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© 1998

Price and Nonprice Rivalry in Oligopoly

The Integrated Battleground

Book

Table of contents

  1. Front Matter
    Pages i-xx
  2. Some Necessary Preliminaries

    1. Front Matter
      Pages 1-1
    2. Robert E. Kuenne
      Pages 21-49
  3. Decision Making in Oligopoly: Approaches in the Literature

    1. Front Matter
      Pages 81-81
    2. Robert E. Kuenne
      Pages 83-104
    3. Robert E. Kuenne
      Pages 105-126
    4. Robert E. Kuenne
      Pages 153-173
  4. Theoretical Guidance to and Usage of Modeling Methodologies

  5. Epilog and Prospectus

    1. Front Matter
      Pages 389-389
    2. Robert E. Kuenne
      Pages 391-400
  6. Back Matter
    Pages 401-429

About this book

Introduction

The theory of price and quality decision-making in industries with a few firms which recognize their mutual interdependence is of increasing interest to economists and policy makers. This book introduces a novel theory of that decision-making, based upon the notion of the industry as a community of agents who are involved in both competitive and cooperative relationships. It develops theories and illustrates methodological approaches to the analysis of price and quality decision-making in such instances of a 'rivalrous consonance of interests' among firms.

Keywords

agents modeling Monopol Oligopol

Authors and affiliations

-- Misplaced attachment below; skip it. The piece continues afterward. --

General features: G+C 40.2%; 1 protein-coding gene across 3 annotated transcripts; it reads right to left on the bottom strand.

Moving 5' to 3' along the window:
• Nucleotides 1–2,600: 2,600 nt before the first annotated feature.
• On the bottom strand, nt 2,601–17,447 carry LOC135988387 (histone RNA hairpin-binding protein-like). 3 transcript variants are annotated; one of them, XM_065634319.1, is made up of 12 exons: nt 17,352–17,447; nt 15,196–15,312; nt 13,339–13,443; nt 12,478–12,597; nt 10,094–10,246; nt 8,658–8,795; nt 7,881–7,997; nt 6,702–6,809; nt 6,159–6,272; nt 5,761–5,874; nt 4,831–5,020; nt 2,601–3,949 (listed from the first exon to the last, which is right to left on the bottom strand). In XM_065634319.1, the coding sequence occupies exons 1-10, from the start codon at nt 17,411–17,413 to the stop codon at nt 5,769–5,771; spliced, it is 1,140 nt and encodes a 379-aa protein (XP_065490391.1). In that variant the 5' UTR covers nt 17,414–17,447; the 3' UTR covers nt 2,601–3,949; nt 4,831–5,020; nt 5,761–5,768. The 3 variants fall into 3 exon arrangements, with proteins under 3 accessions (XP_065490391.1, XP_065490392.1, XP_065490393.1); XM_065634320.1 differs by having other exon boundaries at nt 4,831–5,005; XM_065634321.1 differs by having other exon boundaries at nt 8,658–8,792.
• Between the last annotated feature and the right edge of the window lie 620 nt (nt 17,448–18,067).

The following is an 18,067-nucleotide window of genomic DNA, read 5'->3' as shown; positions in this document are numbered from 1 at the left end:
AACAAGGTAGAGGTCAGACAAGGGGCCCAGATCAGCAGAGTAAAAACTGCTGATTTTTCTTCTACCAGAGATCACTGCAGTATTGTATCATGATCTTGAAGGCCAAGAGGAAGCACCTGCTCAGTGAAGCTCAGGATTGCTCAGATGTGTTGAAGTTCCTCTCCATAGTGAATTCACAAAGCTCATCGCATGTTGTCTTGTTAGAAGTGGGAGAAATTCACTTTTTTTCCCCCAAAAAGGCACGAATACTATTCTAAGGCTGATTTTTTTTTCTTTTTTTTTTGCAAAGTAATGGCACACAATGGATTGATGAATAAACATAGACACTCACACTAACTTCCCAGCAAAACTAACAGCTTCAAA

1. 1.Princeton UniversityUSA

About the authors

ROBERT E. KUENNE is Professor of Economics, Emeritus, Princeton University, and Director of the General Economic Systems Company in Princeton, New Jersey. He is the author or editor of 15 books, specialising in economic theory and industrial organisation, notably in general equilibrium and of oligopoly theory. He has pioneered the theory of rivalrous consonance in oligopoly theory which provides and operational framework for analysing tacit collusion among rivals in oligopolistic industries.

Bibliographic information

Reviews

'Any attempt to broaden our understanding of the working of markets is more than welcome. And analyses that deviate from the well-known path of economic thinking that we all know and love are all the more welcome, expecially if such an attempt is made by a scholar as distinguished as Robert Kuenne.' - J. Hinloopen, Journal of Economics/Zeitschrift für Nationalökonomie